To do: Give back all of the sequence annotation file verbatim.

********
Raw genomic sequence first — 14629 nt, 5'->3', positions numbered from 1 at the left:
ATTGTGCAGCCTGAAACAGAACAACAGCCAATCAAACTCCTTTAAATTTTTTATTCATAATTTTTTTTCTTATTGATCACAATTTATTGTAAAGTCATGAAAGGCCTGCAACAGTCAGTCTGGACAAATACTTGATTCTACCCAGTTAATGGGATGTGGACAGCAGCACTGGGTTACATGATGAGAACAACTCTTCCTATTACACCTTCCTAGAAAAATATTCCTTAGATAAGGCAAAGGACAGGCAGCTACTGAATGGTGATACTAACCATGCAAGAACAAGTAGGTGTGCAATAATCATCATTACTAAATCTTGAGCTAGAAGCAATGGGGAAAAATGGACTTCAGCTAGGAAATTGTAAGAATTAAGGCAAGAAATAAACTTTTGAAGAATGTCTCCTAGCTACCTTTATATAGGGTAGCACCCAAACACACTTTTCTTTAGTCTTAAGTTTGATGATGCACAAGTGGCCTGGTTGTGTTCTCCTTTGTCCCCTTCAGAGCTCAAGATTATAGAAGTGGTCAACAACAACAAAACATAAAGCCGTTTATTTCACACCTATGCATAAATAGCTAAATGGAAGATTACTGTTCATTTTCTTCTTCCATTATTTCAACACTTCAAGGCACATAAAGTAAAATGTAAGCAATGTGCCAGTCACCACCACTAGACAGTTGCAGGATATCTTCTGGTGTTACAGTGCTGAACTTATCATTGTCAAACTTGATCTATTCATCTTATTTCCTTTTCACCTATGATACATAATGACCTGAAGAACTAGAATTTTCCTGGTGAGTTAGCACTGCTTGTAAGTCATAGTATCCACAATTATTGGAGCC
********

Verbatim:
Raw genomic sequence first — 14629 nt, 5'->3', positions numbered from 1 at the left:
ATTGTGCAGCCTGAAACAGAACAACAGCCAATCAAACTCCTTTAAATTTTTTATTCATAATTTTTTTTCTTATTGATCACAATTTATTGTAAAGTCATGAAAGGCCTGCAACAGTCAGTCTGGACAAATACTTGATTCTACCCAGTTAATGGGATGTGGACAGCAGCACTGGGTTACATGATGAGAACAACTCTTCCTATTACACCTTCCTAGAAAAATATTCCTTAGATAAGGCAAAGGACAGGCAGCTACTGAATGGTGATACTAACCATGCAAGAACAAGTAGGTGTGCAATAATCATCATTACTAAATCTTGAGCTAGAAGCAATGGGGAAAAATGGACTTCAGCTAGGAAATTGTAAGAATTAAGGCAAGAAATAAACTTTTGAAGAATGTCTCCTAGCTACCTTTATATAGGGTAGCACCCAAACACACTTTTCTTTAGTCTTAAGTTTGATGATGCACAAGTGGCCTGGTTGTGTTCTCCTTTGTCCCCTTCAGAGCTCAAGATTATAGAAGTGGTCAACAACAACAAAACATAAAGCCGTTTATTTCACACCTATGCATAAATAGCTAAATGGAAGATTACTGTTCATTTTCTTCTTCCATTATTTCAACACTTCAAGGCACATAAAGTAAAATGTAAGCAATGTGCCAGTCACCACCACTAGACAGTTGCAGGATATCTTCTGGTGTTACAGTGCTGAACTTATCATTGTCAAACTTGATCTATTCATCTTATTTCCTTTTCACCTATGATACATAATGACCTGAAGAACTAGAATTTTCCTGGTGAGTTAGCACTGCTTGTAAGTCATAGTATCCACAATTATTGGAGCC